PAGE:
DUI App: Sorry Senators, We’re in iTunes Store to Stay


Picture 4


UPDATE: CEO Joe Scott retracted the statements made in the press release quoted below. That story is available here.

When Apple sidelined new apps that were tipping off tipsy drivers about DUI checkpoints, we wondered what would happen to the apps that were already in the iTunes store.

Some of them — like Trapster — pulled the DUI alerts while continuing to offer info on speed traps.

But PhantomALERT just issued a press release boasting about how it stayed in iTunes “defying” the senators who pressured Apple to ban apps with DUI checkpoint info.

“While other DUI apps got cut — PhantomALERT was saved and is here to stay because they only include DUI checkpoints that are announced by police in advance (via text, website or press release) so PhantomALERT is just reporting locations that are already public!”

Because Apple cannot stop applications from using publicly-available information from police and local authorities, this was in part expected.  Trapster reportedly pulled the DUI info because they didn’t want to fight Apple over it and DUI Dodger is exhorting people to download before they comply with the new guidelines.

It’s the braggadocio about DUI checkpoints that’s surprising.

The free app, which has an all-ages 4+ rating, works off a red light camera database covering every photo-intersection in the U.S. and Canada. PhantomALERT gives audio and visual alerts as drivers approach these intersections, helping them avoid expensive tickets.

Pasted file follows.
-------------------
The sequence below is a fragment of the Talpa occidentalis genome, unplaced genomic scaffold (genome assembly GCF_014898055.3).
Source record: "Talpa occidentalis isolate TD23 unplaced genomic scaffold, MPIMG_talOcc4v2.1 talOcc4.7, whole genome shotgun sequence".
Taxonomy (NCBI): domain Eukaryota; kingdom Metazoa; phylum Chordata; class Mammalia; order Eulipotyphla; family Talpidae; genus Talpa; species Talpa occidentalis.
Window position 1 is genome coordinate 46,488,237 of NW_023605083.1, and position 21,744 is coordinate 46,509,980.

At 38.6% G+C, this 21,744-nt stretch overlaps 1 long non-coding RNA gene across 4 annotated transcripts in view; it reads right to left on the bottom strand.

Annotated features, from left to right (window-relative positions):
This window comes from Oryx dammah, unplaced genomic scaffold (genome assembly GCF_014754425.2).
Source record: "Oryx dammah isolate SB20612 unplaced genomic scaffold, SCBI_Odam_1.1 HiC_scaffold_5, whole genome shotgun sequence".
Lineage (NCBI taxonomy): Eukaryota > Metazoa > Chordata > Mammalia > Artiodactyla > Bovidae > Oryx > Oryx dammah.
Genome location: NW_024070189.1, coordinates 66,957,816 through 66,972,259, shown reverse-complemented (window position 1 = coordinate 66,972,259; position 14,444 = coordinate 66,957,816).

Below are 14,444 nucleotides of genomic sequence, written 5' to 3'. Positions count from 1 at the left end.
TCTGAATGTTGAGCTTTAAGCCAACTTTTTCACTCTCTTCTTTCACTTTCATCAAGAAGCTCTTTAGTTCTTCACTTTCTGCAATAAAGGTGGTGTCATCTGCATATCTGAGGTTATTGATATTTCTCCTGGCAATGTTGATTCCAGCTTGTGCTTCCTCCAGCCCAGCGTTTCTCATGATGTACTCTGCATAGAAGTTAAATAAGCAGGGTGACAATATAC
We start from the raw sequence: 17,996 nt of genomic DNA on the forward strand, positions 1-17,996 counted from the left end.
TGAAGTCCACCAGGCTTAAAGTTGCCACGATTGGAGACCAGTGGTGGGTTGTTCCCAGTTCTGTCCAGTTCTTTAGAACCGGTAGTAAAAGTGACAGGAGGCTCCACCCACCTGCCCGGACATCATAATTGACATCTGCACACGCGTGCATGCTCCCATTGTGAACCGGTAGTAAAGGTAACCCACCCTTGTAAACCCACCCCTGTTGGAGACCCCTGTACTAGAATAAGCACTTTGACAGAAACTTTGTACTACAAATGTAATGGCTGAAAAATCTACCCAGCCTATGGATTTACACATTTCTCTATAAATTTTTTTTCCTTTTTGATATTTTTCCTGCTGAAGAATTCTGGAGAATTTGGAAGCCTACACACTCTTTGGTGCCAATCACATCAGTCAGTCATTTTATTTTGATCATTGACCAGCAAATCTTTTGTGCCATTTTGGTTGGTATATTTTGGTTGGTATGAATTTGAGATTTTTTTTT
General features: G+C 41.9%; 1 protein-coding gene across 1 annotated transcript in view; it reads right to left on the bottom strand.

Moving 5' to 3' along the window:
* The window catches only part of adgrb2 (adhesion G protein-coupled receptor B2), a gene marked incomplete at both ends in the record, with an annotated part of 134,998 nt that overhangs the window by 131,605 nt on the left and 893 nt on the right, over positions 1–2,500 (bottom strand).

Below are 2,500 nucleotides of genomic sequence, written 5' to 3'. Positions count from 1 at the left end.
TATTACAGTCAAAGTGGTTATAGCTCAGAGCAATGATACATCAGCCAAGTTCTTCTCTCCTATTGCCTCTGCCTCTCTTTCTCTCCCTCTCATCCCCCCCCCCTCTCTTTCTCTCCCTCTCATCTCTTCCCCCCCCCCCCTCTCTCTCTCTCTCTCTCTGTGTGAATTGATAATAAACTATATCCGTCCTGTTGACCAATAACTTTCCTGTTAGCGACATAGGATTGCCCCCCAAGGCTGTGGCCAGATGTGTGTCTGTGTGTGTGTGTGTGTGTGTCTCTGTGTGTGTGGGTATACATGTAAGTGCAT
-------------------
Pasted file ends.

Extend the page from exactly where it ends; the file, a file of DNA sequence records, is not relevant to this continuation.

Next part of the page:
Apple recently released new guidelines that put the kibosh on new apps with DUI checkpoints after bowing to pressure from lawmakers following a U.S. senate hearing.

PhantomAlert’s press people want to entice journos to set up interviews with the “entrepreneur who stuck it out and won against four powerful senators.”

While I can get behind the chutzpah of the press release, being seen as potentially enabling drunk drivers is a non-starter.

How long to you think they’ll last in iTunes now?

  • Sheldon Stokes

    Good, DUI checkpoints are a blatant cash-grab and a violation of the 4th amendment.  Although I never drink and drive, I want to know where they are so I can avoid them and the traffic jam associated with them.


  • Michael bmoc Dalessandro II

    Lets be real for a moment,

    If i can navigate my smart phone and look on the map to see where the DUI check points are, then I can certainly navigate my vehicle past said checkpoint with ease and without suspicion.

  • rawrscary

    So DUI checkpoints violate the 4th amendment. I don’t understand why they are even still in place? How does the government get away with a blatant violation like that?

    I completely disagree with Apple removing these Apps based on the government requesting them to do so. They aren’t illegal. The only thing they do is limit the amount of money the government can illegally claim from people.

  • rawrscary

    That’s pretty much the whole point. Pretty sure if you’re smashed at 3am coming home from a bar, you’re not going to be navigating anywhere without suspicion.

  • SpanishTeacher

    Yeah but the 1000’s of people killed by drunk drivers every year don’t need them to have a “heads up”.  Drunk drivers are only one step above child molesters on the scum bag totem pole.

  • Rann Xeroxx

    This is kinda like the cops not wanting people to video them. Sorry but this is the world we live in. If you can have traffic cams then we can have apps and let people report DUI check points.  The cops just have to adapt and maybe have the ability to setup one quickly, run it for an hour, the break it down. You have to have someone with an iPhone, with this app, and they have to update it to make it useful. Then the drunk would have to be checking the app within that hour to skip the road check.

    I never understood the reasons that cops could not just wait outside bars and check people. They have reasonable cause to think you might be drinking.

    My wife and I go out on the weekend and we just take turns on who is the driver for the night and they get diet coke.

  • Kyle McGuire

    How is this not a violation of free speech? The app isn’t inciting violence or presenting a clear and present danger!